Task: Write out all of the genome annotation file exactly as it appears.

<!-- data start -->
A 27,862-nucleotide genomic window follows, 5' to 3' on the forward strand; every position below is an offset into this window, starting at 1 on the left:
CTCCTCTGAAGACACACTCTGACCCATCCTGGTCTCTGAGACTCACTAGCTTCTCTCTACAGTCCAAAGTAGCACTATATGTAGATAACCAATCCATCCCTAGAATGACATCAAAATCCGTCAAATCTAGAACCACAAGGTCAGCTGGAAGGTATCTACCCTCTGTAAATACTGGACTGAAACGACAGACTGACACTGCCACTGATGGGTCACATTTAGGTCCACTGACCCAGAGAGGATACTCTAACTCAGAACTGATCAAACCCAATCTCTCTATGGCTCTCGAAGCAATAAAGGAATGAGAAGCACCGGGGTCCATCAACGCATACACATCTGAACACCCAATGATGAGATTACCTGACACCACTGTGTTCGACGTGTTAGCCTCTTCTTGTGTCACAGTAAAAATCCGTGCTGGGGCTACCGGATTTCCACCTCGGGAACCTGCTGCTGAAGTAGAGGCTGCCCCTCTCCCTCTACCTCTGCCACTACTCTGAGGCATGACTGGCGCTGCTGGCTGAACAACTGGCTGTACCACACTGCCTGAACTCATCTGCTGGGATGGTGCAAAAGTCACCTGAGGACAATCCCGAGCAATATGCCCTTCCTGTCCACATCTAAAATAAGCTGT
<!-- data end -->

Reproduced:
A 27,862-nucleotide genomic window follows, 5' to 3' on the forward strand; every position below is an offset into this window, starting at 1 on the left:
CTCCTCTGAAGACACACTCTGACCCATCCTGGTCTCTGAGACTCACTAGCTTCTCTCTACAGTCCAAAGTAGCACTATATGTAGATAACCAATCCATCCCTAGAATGACATCAAAATCCGTCAAATCTAGAACCACAAGGTCAGCTGGAAGGTATCTACCCTCTGTAAATACTGGACTGAAACGACAGACTGACACTGCCACTGATGGGTCACATTTAGGTCCACTGACCCAGAGAGGATACTCTAACTCAGAACTGATCAAACCCAATCTCTCTATGGCTCTCGAAGCAATAAAGGAATGAGAAGCACCGGGGTCCATCAACGCATACACATCTGAACACCCAATGATGAGATTACCTGACACCACTGTGTTCGACGTGTTAGCCTCTTCTTGTGTCACAGTAAAAATCCGTGCTGGGGCTACCGGATTTCCACCTCGGGAACCTGCTGCTGAAGTAGAGGCTGCCCCTCTCCCTCTACCTCTGCCACTACTCTGAGGCATGACTGGCGCTGCTGGCTGAACAACTGGCTGTACCACACTGCCTGAACTCATCTGCTGGGATGGTGCAAAAGTCACCTGAGGACAATCCCGAGCAATATGCCCTTCCTGTCCACATCTAAAATAAGCTGT